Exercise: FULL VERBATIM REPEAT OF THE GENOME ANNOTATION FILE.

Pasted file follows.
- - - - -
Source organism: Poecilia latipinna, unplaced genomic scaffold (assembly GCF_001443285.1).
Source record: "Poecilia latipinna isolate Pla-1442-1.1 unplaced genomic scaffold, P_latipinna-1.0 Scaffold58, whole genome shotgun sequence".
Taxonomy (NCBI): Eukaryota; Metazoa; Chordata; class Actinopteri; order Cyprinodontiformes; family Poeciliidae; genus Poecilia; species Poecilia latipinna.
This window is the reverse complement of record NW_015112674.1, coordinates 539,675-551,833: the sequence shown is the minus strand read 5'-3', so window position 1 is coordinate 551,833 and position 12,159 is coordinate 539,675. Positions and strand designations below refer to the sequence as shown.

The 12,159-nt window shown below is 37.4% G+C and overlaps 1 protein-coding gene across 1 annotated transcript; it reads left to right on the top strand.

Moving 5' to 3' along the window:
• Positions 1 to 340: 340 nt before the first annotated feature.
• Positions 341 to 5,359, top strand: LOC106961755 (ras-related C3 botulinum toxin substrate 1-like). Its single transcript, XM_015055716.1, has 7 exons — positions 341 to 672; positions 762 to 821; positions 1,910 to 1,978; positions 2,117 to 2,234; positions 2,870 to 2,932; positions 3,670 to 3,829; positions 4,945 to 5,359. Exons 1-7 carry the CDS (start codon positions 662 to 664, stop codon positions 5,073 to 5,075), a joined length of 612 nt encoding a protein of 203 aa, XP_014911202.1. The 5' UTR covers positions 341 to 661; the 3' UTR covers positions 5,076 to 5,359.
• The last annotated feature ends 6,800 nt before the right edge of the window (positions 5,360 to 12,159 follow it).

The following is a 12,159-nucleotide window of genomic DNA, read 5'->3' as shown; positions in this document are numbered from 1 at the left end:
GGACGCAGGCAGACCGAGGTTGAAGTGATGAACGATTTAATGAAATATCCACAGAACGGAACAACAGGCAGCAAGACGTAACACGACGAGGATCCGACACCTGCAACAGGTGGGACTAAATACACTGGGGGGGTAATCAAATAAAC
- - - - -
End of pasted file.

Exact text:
Source organism: Poecilia latipinna, unplaced genomic scaffold (assembly GCF_001443285.1).
Source record: "Poecilia latipinna isolate Pla-1442-1.1 unplaced genomic scaffold, P_latipinna-1.0 Scaffold58, whole genome shotgun sequence".
Taxonomy (NCBI): Eukaryota; Metazoa; Chordata; class Actinopteri; order Cyprinodontiformes; family Poeciliidae; genus Poecilia; species Poecilia latipinna.
This window is the reverse complement of record NW_015112674.1, coordinates 539,675-551,833: the sequence shown is the minus strand read 5'-3', so window position 1 is coordinate 551,833 and position 12,159 is coordinate 539,675. Positions and strand designations below refer to the sequence as shown.

The 12,159-nt window shown below is 37.4% G+C and overlaps 1 protein-coding gene across 1 annotated transcript; it reads left to right on the top strand.

Moving 5' to 3' along the window:
• Positions 1 to 340: 340 nt before the first annotated feature.
• Positions 341 to 5,359, top strand: LOC106961755 (ras-related C3 botulinum toxin substrate 1-like). Its single transcript, XM_015055716.1, has 7 exons — positions 341 to 672; positions 762 to 821; positions 1,910 to 1,978; positions 2,117 to 2,234; positions 2,870 to 2,932; positions 3,670 to 3,829; positions 4,945 to 5,359. Exons 1-7 carry the CDS (start codon positions 662 to 664, stop codon positions 5,073 to 5,075), a joined length of 612 nt encoding a protein of 203 aa, XP_014911202.1. The 5' UTR covers positions 341 to 661; the 3' UTR covers positions 5,076 to 5,359.
• The last annotated feature ends 6,800 nt before the right edge of the window (positions 5,360 to 12,159 follow it).

The following is a 12,159-nucleotide window of genomic DNA, read 5'->3' as shown; positions in this document are numbered from 1 at the left end:
GGACGCAGGCAGACCGAGGTTGAAGTGATGAACGATTTAATGAAATATCCACAGAACGGAACAACAGGCAGCAAGACGTAACACGACGAGGATCCGACACCTGCAACAGGTGGGACTAAATACACTGGGGGGGTAATCAAATAAAC